With the problems gradually emerging in the internet finance sector, investment capital is also receding fast as investors have lost confidence in the future of the industry.

The stock price of many listed online internet finance companies has slumped this year. For example, the stock price of China Rapid Finance has slumped by about 79 percent so far in 2018.

Many institutional investors, who once bet on the nascent industry, also started to withdraw from the sector. According to data from the, there are 79 listed companies which have invested in about 90 P2P platforms, and so far 34 of those platforms have been reported to have problems. Under those circumstances, many listed companies are either withdrawing from their partnerships with those online platforms or transferring those partnerships to other parties.

An internet finance veteran also commented that since the beginning of 2018, domestic internet giants are also trying to keep some distance from the sector by avoiding being involved in capital-related business, focusing instead on periphery businesses like data and internet flow, the Lengjing report said.  

Chen Shengqiang, CEO of JD Finance,'s financial division, announced in April that JD Finance will not provide financial products in the future, but will only give technical support to financial institutions.

With the capital flows out of listed companies, banks have instead increased investment in the internet finance sector. The China Construction Bank, for instance, has set up a fintech company in April, the first wholly-owned fintech subsidiary founded by a large State-owned bank. 

Government management

As problems emerge, the Chinese government is also considering intensifying oversight and management of the internet finance sector to rein in the risks.

Pan Gongsheng, deputy governor of the People's Bank of China (PBC), said during an internet finance forum on December 8 that the PBC is proceeding with the establishment of a long-term management mechanism for fintech and internet finance.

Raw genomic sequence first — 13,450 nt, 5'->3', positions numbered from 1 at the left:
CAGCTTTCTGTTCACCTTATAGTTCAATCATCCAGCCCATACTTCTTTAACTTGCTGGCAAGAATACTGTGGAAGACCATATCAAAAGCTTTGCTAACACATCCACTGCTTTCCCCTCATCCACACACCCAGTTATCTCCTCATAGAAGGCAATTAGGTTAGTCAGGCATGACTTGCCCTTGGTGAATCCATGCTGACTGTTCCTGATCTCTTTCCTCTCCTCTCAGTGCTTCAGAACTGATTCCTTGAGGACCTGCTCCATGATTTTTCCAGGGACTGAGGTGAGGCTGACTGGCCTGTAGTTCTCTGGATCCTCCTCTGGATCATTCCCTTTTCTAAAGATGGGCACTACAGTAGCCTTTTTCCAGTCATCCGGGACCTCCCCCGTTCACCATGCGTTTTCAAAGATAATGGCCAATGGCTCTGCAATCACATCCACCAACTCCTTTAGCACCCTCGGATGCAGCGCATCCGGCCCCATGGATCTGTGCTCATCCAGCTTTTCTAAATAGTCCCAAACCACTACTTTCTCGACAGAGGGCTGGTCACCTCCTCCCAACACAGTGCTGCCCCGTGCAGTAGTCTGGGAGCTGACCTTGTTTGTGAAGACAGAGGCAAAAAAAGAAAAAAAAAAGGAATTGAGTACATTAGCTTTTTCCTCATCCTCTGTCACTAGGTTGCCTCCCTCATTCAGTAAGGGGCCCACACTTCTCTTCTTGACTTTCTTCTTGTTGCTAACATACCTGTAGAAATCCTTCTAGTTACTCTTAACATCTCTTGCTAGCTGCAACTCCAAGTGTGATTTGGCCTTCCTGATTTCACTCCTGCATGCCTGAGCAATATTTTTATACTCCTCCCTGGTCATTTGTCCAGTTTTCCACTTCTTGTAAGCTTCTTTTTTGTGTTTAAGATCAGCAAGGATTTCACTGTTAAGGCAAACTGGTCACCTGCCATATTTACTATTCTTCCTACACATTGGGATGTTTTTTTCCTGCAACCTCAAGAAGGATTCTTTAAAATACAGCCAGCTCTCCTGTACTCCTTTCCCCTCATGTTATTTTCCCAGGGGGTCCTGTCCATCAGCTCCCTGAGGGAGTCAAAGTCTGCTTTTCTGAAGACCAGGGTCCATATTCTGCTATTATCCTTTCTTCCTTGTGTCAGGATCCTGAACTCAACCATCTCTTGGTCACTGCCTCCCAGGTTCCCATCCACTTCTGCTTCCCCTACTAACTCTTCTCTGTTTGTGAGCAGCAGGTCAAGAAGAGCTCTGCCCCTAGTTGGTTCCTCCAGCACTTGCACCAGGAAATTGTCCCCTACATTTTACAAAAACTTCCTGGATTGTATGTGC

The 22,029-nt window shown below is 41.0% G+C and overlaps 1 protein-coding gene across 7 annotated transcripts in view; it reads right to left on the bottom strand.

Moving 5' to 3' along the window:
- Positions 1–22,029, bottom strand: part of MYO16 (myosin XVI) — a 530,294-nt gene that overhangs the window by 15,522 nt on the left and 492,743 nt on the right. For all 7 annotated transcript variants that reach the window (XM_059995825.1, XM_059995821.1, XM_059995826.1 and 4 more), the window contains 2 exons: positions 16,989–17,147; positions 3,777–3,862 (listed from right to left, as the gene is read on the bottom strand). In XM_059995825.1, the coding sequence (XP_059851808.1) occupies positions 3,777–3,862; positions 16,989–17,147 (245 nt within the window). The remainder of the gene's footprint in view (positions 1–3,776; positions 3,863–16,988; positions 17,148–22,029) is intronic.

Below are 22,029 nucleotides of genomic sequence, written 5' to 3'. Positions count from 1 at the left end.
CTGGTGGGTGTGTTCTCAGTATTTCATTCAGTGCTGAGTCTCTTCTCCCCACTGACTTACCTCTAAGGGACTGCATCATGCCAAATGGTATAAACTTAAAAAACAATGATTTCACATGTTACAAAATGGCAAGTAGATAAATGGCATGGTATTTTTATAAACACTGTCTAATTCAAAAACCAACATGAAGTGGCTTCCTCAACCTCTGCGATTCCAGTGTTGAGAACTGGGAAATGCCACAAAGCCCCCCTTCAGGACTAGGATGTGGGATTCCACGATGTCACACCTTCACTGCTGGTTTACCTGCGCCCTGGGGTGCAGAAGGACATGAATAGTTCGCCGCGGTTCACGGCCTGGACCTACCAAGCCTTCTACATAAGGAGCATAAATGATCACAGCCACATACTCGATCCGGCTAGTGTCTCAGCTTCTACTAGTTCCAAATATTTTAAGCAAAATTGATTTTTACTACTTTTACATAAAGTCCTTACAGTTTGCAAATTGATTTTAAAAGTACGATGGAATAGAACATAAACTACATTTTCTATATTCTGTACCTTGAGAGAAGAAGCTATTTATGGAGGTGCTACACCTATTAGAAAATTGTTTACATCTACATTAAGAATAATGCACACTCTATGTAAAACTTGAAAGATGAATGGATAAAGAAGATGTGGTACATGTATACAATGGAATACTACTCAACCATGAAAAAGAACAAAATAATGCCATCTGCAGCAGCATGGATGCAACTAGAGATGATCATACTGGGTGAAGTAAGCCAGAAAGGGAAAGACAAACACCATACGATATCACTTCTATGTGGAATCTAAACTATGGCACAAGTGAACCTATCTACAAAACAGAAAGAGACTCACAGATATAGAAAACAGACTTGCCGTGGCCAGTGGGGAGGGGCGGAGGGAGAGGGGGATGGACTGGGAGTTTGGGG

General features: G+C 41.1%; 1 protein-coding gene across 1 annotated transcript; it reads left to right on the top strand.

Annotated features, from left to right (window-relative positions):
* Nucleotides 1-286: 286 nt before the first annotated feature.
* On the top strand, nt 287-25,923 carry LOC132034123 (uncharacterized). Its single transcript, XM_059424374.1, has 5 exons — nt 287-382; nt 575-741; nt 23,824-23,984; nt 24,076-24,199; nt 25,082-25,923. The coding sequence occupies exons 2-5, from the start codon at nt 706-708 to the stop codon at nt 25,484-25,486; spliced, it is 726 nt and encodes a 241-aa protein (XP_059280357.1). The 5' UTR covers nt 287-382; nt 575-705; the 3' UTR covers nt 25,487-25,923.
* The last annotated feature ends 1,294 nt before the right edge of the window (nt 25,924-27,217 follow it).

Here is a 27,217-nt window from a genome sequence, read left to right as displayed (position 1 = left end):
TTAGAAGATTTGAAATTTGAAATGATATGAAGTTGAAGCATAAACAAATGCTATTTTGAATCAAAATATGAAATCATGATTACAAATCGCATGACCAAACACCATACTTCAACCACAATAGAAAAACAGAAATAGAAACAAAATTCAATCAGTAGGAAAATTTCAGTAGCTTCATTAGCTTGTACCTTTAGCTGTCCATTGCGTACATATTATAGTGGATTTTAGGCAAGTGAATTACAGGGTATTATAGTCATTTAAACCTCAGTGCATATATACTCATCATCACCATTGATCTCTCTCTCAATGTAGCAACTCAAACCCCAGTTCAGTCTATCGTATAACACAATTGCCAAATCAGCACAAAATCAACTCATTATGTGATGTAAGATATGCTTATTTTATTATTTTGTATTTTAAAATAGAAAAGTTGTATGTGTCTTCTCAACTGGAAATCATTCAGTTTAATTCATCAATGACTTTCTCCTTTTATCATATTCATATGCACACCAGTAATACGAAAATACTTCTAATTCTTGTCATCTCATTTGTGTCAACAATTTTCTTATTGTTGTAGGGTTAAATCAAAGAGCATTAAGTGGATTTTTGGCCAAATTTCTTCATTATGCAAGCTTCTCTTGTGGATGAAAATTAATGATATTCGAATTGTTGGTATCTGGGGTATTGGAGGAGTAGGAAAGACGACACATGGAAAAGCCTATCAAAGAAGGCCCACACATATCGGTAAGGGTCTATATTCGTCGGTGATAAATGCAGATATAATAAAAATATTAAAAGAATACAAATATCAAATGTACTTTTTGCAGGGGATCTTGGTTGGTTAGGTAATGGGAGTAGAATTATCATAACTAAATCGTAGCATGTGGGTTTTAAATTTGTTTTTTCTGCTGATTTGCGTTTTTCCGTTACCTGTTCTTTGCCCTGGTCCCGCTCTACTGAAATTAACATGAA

According to Pan, the essence of fintech is still finance, and therefore it should obey relevant finance laws and regulations. "No financial activities can be exempt from the management system," he was quoted by a Xinhua News Agency report as commenting on December 11.

His view has been interpreted by Lengjing as a sign that the government would impose stricter management on fintech as well as internet finance sectors.

The government has also taken concrete measures to standardize online platforms that involve finance business. In mid-August, the Chinese government issued a guideline ordering domestic P2P platforms to go through compliance checks before the end of 2018.

According to the guideline, domestic online lending platforms should rectify their own businesses in accordance to a list of detailed rules released by the government.

The Lengjing reported that so far 220 P2P platforms had submitted their self-investigation reports to the government.

But industrial insiders are still confused as well as a little frustrated about the industry's current situation. The aforementioned CEO of medium-sized online lending platform said that he felt the online lending industry has been "strategically given up" by the regulators.

Newspaper headline: Industry in confusion